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For Your Consideration: Final 2011 Oscar Predictions

For Your Consideration: Final 2011 Oscar Predictions

Tomorrow, Oscar prognosticators around the internet will see their months of ceaseless buzz-tracking and guesswork culminate in the announcement of the nominations for the 83rd Annual Academy Awards. Though there’s a lot of obvious choices suspected — from the dominance of “The Social Network,” “The King’s Speech” and “Inception” to the heavily favored Colin Firth, Natalie Portman, Melissa Leo and Christian Bale — there’s still some room for surprise.

indieWIRE is running down our predictions in 21 different categories, including full lists of all reasonable contenders in the six major categories (on the flipside, here’s what a fantasy Oscar ballot would like). If our predictions were to somehow come true, “Inception,” “The King’s Speech” and “True Grit” would equally lead the nomination pack with 10 apiece, with “The Social Network” just behind with nine.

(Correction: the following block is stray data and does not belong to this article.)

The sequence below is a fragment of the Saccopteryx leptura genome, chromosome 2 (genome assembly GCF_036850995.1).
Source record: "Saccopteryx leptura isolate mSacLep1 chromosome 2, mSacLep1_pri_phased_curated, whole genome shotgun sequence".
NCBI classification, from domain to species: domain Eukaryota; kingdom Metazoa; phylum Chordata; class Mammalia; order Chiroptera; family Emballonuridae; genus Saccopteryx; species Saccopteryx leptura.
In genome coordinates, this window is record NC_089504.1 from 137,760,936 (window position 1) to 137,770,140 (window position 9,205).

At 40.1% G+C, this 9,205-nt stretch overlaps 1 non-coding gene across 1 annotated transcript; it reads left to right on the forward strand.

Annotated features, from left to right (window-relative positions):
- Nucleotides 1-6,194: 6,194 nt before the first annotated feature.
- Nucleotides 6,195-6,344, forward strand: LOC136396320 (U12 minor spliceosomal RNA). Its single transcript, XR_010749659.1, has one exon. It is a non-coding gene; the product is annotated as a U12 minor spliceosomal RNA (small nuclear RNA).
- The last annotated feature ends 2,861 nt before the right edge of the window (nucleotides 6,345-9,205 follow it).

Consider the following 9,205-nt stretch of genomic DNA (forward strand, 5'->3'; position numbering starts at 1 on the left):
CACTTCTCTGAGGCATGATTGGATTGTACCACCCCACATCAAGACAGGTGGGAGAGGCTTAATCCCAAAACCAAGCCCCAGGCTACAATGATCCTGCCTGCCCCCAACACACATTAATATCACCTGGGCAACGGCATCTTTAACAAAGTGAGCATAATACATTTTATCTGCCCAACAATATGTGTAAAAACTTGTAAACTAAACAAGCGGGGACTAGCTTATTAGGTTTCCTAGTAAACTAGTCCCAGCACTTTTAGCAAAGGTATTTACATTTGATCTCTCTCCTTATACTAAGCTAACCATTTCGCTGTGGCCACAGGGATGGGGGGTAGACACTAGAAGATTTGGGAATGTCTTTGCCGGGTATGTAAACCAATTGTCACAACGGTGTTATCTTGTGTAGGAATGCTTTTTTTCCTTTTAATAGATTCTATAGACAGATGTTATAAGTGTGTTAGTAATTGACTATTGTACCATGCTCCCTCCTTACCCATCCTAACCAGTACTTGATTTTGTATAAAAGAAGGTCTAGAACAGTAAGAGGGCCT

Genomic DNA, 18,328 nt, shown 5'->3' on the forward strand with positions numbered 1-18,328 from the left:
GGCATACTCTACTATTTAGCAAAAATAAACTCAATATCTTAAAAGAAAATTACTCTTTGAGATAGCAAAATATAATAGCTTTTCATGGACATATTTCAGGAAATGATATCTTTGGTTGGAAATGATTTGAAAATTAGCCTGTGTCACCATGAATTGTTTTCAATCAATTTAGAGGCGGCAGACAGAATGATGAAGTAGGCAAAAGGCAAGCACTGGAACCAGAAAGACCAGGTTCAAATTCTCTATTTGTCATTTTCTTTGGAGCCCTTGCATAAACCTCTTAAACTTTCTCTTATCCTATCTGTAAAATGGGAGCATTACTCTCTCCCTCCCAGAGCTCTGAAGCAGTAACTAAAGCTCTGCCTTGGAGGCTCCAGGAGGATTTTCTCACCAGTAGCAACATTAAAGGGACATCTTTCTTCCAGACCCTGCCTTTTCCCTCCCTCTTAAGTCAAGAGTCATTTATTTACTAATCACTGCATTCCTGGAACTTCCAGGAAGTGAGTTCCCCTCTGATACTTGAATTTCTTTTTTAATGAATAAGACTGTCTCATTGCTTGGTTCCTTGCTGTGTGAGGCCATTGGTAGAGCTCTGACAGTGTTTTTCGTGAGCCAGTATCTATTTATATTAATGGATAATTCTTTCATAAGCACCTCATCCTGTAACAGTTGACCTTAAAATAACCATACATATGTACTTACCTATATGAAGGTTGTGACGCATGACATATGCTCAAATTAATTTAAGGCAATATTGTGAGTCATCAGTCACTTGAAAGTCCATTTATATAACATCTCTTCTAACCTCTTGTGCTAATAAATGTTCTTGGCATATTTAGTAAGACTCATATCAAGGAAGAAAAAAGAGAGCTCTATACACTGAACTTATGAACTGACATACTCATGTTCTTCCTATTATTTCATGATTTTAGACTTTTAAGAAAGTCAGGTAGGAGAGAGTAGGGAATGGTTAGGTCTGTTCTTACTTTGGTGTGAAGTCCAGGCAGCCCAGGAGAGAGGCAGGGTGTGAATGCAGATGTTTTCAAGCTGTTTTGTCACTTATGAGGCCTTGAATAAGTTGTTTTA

For your consideration:

Best Picture: Ten slots, 11 films. All signs point to “The Social Network,” “The King’s Speech,” “Inception,” “Black Swan,” “The Fighter,” “True Grit,” “Toy Story 3,” “The Kids Are All Right,” “127 Hours,” “Winter’s Bone” and “The Town” as the only ones with reasonable shots at nominations. The big question is probably a matter of which of these three gets left out: “127 Hours,” “Winter’s Bone” or “The Town”? Arguments could be made for any of them (and perhaps also for “The Kids Are All Right”), but this gut is going with “The Town” as the odd one out (an opinion that has zigzagged between all three in the past few days). It would be a lovely breath of fresh awards season air, though, if something other than these 11 surprises us — especially the deserving likes of “Blue Valentine,” “Another Year” or “The Ghost Writer” made it in. Sadly, that’s way too unlikely a scenario for this prognosticator to gamble on.

1. The Social Network
2. The King’s Speech